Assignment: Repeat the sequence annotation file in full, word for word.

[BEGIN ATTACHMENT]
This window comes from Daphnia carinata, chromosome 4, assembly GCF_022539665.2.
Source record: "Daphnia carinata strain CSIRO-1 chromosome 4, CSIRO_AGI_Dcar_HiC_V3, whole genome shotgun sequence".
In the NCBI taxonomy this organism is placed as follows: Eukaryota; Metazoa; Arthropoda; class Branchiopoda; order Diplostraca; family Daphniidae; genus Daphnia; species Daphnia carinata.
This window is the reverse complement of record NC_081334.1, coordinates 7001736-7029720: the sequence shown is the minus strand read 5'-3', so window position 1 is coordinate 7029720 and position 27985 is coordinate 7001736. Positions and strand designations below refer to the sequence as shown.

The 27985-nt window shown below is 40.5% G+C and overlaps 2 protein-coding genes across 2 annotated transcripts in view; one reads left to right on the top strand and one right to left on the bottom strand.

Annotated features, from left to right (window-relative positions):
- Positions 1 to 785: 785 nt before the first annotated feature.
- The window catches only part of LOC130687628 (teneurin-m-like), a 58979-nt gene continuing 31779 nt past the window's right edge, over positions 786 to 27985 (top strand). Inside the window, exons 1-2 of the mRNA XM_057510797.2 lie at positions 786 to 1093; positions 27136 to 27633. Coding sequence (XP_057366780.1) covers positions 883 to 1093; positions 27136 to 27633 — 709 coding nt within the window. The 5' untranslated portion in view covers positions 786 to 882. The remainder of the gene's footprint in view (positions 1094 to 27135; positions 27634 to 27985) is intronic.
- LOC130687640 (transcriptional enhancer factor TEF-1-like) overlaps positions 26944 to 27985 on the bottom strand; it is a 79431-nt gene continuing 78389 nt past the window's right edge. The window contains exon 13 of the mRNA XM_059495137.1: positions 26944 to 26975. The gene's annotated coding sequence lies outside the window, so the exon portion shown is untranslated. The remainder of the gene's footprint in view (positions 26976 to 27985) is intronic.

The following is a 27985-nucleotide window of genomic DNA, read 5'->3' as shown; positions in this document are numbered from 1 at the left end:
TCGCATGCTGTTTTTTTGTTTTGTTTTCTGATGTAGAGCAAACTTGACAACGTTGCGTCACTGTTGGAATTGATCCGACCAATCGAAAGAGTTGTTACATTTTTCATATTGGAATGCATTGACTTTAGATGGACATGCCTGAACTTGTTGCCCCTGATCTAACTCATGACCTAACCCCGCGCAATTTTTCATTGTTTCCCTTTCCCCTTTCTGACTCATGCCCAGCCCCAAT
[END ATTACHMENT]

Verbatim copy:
This window comes from Daphnia carinata, chromosome 4, assembly GCF_022539665.2.
Source record: "Daphnia carinata strain CSIRO-1 chromosome 4, CSIRO_AGI_Dcar_HiC_V3, whole genome shotgun sequence".
In the NCBI taxonomy this organism is placed as follows: Eukaryota; Metazoa; Arthropoda; class Branchiopoda; order Diplostraca; family Daphniidae; genus Daphnia; species Daphnia carinata.
This window is the reverse complement of record NC_081334.1, coordinates 7001736-7029720: the sequence shown is the minus strand read 5'-3', so window position 1 is coordinate 7029720 and position 27985 is coordinate 7001736. Positions and strand designations below refer to the sequence as shown.

The 27985-nt window shown below is 40.5% G+C and overlaps 2 protein-coding genes across 2 annotated transcripts in view; one reads left to right on the top strand and one right to left on the bottom strand.

Annotated features, from left to right (window-relative positions):
- Positions 1 to 785: 785 nt before the first annotated feature.
- The window catches only part of LOC130687628 (teneurin-m-like), a 58979-nt gene continuing 31779 nt past the window's right edge, over positions 786 to 27985 (top strand). Inside the window, exons 1-2 of the mRNA XM_057510797.2 lie at positions 786 to 1093; positions 27136 to 27633. Coding sequence (XP_057366780.1) covers positions 883 to 1093; positions 27136 to 27633 — 709 coding nt within the window. The 5' untranslated portion in view covers positions 786 to 882. The remainder of the gene's footprint in view (positions 1094 to 27135; positions 27634 to 27985) is intronic.
- LOC130687640 (transcriptional enhancer factor TEF-1-like) overlaps positions 26944 to 27985 on the bottom strand; it is a 79431-nt gene continuing 78389 nt past the window's right edge. The window contains exon 13 of the mRNA XM_059495137.1: positions 26944 to 26975. The gene's annotated coding sequence lies outside the window, so the exon portion shown is untranslated. The remainder of the gene's footprint in view (positions 26976 to 27985) is intronic.

The following is a 27985-nucleotide window of genomic DNA, read 5'->3' as shown; positions in this document are numbered from 1 at the left end:
TCGCATGCTGTTTTTTTGTTTTGTTTTCTGATGTAGAGCAAACTTGACAACGTTGCGTCACTGTTGGAATTGATCCGACCAATCGAAAGAGTTGTTACATTTTTCATATTGGAATGCATTGACTTTAGATGGACATGCCTGAACTTGTTGCCCCTGATCTAACTCATGACCTAACCCCGCGCAATTTTTCATTGTTTCCCTTTCCCCTTTCTGACTCATGCCCAGCCCCAAT